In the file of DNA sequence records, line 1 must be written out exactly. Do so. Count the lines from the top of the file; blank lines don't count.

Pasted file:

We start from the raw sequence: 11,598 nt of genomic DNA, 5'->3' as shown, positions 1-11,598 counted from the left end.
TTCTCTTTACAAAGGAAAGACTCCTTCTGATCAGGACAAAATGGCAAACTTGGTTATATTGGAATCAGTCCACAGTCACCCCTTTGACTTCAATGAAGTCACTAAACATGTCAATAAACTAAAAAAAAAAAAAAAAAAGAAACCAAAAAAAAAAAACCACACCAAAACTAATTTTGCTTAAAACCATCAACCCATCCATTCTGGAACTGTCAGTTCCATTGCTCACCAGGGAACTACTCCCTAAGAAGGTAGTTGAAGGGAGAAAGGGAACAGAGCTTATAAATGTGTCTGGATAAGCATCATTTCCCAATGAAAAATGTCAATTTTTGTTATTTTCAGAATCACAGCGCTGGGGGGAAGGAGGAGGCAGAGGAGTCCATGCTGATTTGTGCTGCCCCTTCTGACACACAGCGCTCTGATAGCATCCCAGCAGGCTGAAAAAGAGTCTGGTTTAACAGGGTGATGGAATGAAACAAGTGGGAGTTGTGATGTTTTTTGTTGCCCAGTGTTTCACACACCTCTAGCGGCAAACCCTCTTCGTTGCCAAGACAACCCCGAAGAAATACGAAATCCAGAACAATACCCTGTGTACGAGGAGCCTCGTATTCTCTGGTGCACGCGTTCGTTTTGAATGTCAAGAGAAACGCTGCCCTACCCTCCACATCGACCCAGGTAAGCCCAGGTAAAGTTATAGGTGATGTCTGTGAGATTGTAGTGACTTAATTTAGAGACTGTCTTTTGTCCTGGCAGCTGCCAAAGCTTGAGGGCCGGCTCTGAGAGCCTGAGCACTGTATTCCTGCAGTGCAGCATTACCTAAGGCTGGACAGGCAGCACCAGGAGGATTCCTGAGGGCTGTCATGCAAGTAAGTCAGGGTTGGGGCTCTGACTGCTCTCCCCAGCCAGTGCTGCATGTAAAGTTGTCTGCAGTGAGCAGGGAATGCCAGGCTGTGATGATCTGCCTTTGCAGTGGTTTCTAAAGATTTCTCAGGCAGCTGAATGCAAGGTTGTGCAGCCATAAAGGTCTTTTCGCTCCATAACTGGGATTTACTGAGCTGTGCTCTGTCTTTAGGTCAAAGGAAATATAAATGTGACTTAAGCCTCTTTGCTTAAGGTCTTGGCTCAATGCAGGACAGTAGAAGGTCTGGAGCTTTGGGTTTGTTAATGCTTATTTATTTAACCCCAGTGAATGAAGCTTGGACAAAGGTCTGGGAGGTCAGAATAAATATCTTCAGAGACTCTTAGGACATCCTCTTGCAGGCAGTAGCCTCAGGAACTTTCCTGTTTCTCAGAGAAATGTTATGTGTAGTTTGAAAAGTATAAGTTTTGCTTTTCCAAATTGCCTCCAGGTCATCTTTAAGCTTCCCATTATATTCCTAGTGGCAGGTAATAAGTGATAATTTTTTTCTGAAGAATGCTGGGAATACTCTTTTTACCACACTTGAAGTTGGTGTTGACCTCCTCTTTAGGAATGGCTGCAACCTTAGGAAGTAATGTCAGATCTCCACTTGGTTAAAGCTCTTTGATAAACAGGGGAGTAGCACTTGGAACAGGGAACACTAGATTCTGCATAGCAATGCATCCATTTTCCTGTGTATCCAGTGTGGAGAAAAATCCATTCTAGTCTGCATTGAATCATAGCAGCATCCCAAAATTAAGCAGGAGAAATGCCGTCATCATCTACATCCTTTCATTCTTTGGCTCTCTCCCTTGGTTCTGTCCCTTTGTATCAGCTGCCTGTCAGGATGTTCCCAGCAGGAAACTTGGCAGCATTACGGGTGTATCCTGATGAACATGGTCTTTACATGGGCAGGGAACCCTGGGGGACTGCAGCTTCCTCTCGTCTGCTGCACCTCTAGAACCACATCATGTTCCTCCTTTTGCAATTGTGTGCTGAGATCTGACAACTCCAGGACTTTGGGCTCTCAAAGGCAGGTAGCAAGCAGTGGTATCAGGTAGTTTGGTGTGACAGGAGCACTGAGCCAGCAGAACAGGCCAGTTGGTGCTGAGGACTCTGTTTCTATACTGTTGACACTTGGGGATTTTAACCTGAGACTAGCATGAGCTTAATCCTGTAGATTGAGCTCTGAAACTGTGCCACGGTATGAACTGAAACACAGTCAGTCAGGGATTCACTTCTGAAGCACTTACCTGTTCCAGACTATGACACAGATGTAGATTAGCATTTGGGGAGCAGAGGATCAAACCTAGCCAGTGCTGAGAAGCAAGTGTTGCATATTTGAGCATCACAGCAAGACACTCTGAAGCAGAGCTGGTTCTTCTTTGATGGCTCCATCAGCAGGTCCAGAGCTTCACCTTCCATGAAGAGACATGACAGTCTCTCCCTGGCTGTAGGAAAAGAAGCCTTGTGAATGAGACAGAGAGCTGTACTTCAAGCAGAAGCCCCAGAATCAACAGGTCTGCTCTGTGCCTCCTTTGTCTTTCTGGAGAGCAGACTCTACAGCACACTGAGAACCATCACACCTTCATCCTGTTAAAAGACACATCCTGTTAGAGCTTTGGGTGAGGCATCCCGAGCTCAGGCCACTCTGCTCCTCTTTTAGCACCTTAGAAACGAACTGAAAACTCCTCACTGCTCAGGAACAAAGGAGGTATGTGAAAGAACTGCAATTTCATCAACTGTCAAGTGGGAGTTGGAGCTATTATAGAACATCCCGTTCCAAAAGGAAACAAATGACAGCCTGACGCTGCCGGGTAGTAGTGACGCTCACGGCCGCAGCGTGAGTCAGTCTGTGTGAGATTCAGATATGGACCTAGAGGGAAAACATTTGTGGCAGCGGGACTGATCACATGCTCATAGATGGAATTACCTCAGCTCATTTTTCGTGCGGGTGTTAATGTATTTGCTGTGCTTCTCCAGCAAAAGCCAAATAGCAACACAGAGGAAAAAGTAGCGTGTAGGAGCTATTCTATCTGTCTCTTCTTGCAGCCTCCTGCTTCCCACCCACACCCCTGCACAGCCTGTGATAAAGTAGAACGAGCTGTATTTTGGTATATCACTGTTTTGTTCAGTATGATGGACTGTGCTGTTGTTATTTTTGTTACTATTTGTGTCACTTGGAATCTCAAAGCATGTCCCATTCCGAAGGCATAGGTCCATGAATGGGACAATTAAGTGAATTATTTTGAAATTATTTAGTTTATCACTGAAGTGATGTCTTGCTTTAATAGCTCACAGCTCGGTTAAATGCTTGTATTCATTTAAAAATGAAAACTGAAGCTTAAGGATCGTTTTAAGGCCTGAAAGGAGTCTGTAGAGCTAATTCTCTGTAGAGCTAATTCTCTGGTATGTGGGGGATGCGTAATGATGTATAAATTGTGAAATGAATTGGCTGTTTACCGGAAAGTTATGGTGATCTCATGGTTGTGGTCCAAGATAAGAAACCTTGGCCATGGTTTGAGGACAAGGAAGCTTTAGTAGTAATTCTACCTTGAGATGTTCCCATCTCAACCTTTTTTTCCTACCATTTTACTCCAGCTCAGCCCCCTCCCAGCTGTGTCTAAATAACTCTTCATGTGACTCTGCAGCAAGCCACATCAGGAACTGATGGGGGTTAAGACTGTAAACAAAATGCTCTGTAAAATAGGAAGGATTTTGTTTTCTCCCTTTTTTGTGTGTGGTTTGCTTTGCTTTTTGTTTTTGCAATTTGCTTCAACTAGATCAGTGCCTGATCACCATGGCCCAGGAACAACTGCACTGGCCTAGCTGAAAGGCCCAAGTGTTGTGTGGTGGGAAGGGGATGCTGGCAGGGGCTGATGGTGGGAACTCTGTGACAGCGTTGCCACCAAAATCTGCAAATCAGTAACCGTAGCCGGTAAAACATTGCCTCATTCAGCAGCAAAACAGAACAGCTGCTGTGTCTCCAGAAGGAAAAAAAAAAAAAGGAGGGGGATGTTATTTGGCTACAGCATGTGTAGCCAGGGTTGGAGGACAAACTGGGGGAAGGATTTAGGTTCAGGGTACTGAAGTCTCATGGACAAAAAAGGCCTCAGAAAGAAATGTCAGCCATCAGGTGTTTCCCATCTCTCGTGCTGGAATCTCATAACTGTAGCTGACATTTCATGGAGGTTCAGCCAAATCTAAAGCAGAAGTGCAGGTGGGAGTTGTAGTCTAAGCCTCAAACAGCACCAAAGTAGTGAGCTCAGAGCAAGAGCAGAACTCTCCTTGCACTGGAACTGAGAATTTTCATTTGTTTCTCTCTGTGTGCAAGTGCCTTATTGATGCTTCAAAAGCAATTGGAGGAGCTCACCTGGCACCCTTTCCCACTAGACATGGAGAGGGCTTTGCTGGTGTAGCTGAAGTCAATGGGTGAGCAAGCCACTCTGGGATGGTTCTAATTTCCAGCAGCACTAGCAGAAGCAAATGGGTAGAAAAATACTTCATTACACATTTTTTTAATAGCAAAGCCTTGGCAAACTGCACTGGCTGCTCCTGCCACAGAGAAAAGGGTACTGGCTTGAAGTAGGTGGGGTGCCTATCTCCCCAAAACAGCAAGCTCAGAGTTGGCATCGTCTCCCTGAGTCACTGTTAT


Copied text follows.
We start from the raw sequence: 11,598 nt of genomic DNA, 5'->3' as shown, positions 1-11,598 counted from the left end.